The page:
A collection of old cameras from different eras reflect the old school approach to image making. Using a sensitive material – film, each exposure was a labor of love, requiring a slower and perhaps more thoughtful approach than the digital era can lull our senses into pursuing. These cameras generally inspired a pride of ownership too, due to the integrity of the materials used in their construction. My first ‘real’ camera was an Olympus OM1N and I loved its construction, its fine range of optics and its compact (for its day) handling!
Cameras such as these continue to be very usable today, with many films still manufactured and some available from specialist suppliers. Running a film through an old box brownie is great fun too and these cameras can be picked up for next to nothing.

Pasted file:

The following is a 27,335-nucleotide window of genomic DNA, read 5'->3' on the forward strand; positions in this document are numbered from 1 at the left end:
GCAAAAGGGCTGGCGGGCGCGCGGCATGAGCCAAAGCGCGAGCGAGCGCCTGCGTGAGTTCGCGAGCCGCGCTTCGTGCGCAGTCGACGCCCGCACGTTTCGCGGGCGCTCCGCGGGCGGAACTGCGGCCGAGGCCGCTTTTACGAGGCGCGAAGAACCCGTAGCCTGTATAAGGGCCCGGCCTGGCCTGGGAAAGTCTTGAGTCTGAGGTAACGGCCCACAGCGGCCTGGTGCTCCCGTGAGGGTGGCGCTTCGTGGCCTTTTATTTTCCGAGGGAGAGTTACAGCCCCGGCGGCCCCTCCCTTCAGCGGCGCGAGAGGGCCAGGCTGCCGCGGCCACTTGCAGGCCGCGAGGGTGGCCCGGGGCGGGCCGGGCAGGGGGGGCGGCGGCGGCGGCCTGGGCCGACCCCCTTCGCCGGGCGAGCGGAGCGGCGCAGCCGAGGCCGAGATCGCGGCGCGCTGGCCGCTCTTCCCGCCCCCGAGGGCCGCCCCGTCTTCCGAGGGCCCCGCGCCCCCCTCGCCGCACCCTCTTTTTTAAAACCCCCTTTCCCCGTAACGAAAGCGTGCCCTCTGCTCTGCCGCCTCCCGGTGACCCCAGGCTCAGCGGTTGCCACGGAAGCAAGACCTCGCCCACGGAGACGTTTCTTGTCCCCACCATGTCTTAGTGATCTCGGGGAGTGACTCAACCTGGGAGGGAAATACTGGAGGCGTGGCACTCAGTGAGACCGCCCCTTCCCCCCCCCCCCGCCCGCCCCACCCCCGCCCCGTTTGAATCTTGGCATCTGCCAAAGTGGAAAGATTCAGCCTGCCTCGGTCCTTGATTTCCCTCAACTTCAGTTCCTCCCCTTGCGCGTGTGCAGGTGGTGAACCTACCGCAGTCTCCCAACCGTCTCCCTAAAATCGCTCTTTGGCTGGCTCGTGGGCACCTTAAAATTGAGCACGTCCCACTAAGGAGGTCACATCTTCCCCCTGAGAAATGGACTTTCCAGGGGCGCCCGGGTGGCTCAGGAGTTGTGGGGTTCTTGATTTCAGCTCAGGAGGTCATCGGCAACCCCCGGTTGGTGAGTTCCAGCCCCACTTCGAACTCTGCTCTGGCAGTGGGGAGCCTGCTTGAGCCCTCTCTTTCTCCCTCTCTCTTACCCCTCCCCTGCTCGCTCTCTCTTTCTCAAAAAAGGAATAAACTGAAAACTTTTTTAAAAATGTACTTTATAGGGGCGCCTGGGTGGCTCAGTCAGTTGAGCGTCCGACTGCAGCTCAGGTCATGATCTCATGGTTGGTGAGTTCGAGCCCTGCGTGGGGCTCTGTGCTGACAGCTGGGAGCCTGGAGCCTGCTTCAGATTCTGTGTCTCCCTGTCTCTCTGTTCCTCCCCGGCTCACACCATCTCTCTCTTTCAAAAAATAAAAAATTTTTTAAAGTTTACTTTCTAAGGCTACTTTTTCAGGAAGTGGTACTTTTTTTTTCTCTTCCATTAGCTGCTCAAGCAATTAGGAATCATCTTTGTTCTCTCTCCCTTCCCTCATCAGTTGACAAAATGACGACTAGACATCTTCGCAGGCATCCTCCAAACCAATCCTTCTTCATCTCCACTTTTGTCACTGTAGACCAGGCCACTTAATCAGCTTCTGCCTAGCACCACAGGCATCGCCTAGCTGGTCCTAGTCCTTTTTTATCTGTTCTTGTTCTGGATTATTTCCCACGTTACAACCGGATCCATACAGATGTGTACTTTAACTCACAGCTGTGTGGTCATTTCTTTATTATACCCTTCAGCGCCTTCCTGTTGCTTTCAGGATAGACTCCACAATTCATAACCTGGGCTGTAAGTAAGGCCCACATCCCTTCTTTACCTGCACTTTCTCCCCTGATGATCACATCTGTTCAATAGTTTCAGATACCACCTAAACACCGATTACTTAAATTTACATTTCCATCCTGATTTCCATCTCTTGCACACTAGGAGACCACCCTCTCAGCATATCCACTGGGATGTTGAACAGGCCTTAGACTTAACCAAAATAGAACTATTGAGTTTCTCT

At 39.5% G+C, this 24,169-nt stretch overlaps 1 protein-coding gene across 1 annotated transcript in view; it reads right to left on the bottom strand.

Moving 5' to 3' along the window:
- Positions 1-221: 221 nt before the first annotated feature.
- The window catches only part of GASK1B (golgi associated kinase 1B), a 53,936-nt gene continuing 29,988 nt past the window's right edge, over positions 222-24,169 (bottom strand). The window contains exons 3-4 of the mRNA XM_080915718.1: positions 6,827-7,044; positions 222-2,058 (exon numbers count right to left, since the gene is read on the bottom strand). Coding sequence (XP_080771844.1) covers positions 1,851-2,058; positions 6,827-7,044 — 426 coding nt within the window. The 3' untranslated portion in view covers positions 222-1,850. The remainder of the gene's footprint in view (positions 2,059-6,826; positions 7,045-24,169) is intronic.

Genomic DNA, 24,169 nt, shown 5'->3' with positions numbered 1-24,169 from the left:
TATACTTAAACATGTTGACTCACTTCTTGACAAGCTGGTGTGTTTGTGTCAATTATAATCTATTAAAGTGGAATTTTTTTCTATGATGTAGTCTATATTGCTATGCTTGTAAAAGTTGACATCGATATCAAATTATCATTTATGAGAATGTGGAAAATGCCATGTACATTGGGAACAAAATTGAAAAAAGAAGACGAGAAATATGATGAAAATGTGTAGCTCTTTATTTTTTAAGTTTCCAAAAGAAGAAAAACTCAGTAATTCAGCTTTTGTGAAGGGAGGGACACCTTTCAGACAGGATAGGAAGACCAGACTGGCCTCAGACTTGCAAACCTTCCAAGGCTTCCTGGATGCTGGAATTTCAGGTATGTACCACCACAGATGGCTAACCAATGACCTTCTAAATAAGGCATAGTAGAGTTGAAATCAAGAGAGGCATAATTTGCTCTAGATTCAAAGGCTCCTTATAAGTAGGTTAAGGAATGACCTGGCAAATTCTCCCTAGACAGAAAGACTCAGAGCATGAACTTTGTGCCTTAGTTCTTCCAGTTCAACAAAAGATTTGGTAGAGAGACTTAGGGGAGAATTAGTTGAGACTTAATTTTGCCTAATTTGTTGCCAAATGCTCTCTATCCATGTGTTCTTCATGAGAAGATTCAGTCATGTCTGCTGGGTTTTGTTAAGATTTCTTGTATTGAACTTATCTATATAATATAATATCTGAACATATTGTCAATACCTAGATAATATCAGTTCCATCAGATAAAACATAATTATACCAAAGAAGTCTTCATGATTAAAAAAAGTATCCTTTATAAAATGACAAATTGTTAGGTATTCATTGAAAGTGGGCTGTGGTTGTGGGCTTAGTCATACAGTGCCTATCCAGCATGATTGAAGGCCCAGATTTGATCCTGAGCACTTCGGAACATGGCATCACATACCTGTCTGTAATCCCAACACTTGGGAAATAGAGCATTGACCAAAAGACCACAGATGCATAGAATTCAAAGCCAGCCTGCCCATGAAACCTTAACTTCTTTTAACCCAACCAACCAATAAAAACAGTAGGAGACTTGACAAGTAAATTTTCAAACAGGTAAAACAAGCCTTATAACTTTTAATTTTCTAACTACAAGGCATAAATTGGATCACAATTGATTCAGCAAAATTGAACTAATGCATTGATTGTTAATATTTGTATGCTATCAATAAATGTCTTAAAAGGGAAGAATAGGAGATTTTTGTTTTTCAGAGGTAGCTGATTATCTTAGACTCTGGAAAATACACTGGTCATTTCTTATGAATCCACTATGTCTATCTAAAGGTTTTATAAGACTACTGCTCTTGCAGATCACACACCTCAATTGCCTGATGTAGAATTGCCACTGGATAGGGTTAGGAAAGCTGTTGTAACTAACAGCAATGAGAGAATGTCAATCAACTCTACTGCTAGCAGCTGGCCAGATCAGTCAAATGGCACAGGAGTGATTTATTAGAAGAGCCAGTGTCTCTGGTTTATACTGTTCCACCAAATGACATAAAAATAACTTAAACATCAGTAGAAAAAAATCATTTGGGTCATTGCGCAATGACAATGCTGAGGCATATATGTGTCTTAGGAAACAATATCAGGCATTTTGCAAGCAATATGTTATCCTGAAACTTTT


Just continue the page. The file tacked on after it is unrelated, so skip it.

Anyone who has developed and printed their first picture in a darkroom will remember the thrill of seeing that first image reveal itself slowly in a tray under the dimmed red/orange safe light. The smell of the chemicals, the half light and the hushed atmosphere remain special to me and doubtless to many others schooled in the traditional photographic ways.
Contemporary digital cameras and image manipulation software have revolutionized photography in recent years making it easier for some and speeding up the image making process for others. Despite this, the old silver halide techniques will continue to provide for many the true photographic experience.